Last year, MNsure ads featured a comical Paul Bunyan stumbling his way into injuries to show the importance of health insurance.
This year, it’s bye-bye Bunyan as the health exchange has launched a much more sober ad campaign — a shift that fits the sense of urgency around boosting commercial enrollment at MNsure.
If sign-ups don’t materialize in sufficient numbers, MNsure will have to find some other way to cover its costs.
Last week, the health exchange acknowledged it will fall far short of its 2015 enrollment target and put forward a new plan for a balanced budget that doesn’t explicitly call for extra money from the Legislature to make up the difference, although some question whether state taxpayers still might wind up paying more. Either way, the bottom line is that MNsure must get enrollees through the door — and fast.
“The pressure is definitely on MNsure,” said Larry Jacobs, a University of Minnesota political science professor who studies health care policy. “They’ve kind of escaped the fire of utter collapse last year. But they’re still in a precarious position.”
Minnesota launched MNsure to implement the federal Affordable Care Act, with a hope of making it easier for individuals and small businesses to buy coverage.
Supporters argued that neither group was well-served by the old health insurance market, so the health law created new marketplaces aimed at making comparison shopping easier and connecting buyers with federal subsidies. The law also gave states the chance to significantly expand Medicaid, the government insurance program for low-income residents.
Taken together, the changes were meant to drive down the number of Americans who lacked health insurance. In Minnesota, MNsure was “created to fill some important gaps in the availability and affordability and accessibility of health insurance,” said Julie Sonier, a health policy researcher at the University of Minnesota.
“It’s not a large percentage of the state’s population that’s enrolled in [MNsure] right now, but it provides a vehicle to get access to that kind of coverage, and access to financial assistance for coverage,” Sonier said. “That’s why there’s a public interest in making sure that it’s sustainable.”
Taxpayers already have pledged $155 million in federal grants to create the MNsure marketplace. There’s also taxpayer money going to Minnesota’s exchange by way of the state Department of Human Services, which is paying millions each year for help enrolling people in public health insurance programs.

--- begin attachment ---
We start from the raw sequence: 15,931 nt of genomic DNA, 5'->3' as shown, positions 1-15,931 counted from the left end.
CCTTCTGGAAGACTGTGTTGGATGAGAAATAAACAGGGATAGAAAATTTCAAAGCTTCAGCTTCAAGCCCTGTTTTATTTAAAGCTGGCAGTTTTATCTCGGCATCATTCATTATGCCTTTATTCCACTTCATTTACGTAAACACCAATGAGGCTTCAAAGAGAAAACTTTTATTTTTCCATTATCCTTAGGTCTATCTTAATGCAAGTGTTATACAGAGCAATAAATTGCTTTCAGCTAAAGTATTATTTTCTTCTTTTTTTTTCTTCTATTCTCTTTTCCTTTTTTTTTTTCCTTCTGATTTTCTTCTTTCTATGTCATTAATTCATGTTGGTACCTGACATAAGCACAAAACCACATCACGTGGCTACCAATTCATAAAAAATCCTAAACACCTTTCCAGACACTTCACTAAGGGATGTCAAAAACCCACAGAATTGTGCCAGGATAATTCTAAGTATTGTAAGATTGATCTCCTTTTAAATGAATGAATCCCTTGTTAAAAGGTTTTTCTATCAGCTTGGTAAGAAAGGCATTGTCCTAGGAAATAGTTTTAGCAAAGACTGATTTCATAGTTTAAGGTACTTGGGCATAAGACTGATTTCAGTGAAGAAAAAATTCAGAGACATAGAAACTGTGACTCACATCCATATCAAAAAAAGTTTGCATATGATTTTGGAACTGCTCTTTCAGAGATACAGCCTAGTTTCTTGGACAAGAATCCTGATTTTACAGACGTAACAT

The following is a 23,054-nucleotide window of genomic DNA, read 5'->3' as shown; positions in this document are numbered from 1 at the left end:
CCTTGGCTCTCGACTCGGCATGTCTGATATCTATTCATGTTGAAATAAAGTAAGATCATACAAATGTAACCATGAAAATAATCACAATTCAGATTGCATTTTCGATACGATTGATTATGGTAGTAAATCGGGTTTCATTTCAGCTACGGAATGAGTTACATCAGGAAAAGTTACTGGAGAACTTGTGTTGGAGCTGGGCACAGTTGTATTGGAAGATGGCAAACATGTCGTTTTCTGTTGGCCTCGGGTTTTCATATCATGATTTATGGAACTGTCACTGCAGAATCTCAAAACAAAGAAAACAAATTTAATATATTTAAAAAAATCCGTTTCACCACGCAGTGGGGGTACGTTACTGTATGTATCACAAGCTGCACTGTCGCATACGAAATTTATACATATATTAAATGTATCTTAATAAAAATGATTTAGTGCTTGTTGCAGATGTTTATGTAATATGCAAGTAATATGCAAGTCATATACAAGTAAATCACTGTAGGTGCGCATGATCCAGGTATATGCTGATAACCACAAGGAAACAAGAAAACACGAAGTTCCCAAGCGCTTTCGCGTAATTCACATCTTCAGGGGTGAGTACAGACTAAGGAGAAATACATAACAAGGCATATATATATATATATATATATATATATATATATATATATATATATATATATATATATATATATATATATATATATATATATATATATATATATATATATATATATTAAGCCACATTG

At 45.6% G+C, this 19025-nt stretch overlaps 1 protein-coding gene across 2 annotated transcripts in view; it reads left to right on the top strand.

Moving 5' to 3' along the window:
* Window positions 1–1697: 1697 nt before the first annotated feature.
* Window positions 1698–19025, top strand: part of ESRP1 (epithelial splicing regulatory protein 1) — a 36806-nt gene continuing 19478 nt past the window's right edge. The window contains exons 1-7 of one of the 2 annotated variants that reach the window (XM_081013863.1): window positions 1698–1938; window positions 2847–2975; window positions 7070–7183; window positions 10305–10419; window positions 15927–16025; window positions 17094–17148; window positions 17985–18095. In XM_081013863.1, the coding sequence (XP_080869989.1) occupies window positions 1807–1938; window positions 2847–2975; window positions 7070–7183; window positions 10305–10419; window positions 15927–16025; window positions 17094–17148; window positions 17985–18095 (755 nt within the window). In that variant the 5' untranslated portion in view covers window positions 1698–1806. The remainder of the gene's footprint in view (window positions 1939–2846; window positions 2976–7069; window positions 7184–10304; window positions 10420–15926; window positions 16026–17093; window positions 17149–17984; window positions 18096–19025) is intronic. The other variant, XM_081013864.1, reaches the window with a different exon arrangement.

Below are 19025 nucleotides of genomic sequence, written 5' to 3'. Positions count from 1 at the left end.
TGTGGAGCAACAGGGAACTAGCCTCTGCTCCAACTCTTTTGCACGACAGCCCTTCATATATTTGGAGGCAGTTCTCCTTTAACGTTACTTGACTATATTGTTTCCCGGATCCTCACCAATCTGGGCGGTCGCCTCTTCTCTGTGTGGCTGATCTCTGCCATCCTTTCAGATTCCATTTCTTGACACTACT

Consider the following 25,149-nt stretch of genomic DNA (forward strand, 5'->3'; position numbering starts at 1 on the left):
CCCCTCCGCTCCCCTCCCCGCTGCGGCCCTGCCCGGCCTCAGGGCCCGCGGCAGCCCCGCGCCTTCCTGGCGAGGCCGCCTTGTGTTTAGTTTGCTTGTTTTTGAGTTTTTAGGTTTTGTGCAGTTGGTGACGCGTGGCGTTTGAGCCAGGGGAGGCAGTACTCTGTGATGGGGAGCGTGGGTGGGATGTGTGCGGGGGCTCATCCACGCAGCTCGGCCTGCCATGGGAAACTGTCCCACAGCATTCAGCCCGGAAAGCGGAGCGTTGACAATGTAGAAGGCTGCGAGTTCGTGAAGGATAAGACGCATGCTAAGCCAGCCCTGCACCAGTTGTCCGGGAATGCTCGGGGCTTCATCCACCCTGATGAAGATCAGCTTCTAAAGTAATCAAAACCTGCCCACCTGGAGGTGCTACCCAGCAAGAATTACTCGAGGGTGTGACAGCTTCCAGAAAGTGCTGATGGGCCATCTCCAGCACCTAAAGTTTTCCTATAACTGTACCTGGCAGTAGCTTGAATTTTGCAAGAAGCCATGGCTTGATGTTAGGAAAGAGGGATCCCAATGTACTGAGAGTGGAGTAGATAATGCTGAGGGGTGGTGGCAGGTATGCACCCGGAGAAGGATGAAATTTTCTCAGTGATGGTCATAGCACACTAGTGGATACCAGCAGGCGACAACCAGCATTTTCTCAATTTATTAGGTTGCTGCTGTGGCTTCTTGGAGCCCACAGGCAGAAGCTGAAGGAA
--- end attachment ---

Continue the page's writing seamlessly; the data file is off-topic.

On Wednesday, the exchange put forward a new budget plan that projects 67,000 people will enroll in private health plans through the exchange next year. That’s down from a previous projection of 100,000 people.
MNsure withholds 3.5 percent of premiums sold on the exchange, so the lower enrollment projections also reduce expected commercial revenue. During the fiscal year that starts July 1, 2015, for example, MNsure now expects commercial revenue of about $10.6 million, down from a previous projection of about $15.3 million.
Revenue from commercial premiums accounts for about one-quarter of the $43.9 million MNsure budget for the 12-month period starting July 1, with the remainder coming from the state Department of Human Services and federal grants.
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To balance the budget, MNsure is cutting spending for information technology fixes, the health exchange call center and its communications department.
“We’re finding clearly the system is more stable this year than it was last year,” said Scott Leitz, the MNsure chief executive. “That will likely mean less need for IT expenditures (next year). … It will also likely mean less stress on our call center.”
Joe Campbell, a spokesman for MNsure, said health exchange officials have no plans to seek additional funds from the Legislature.
“We’ve said all along that the budget needs to be balanced, and needs to be structurally balanced,” he said. “And if we don’t have the revenue to support the operation, we’d bring the operation in line to where the revenue is.”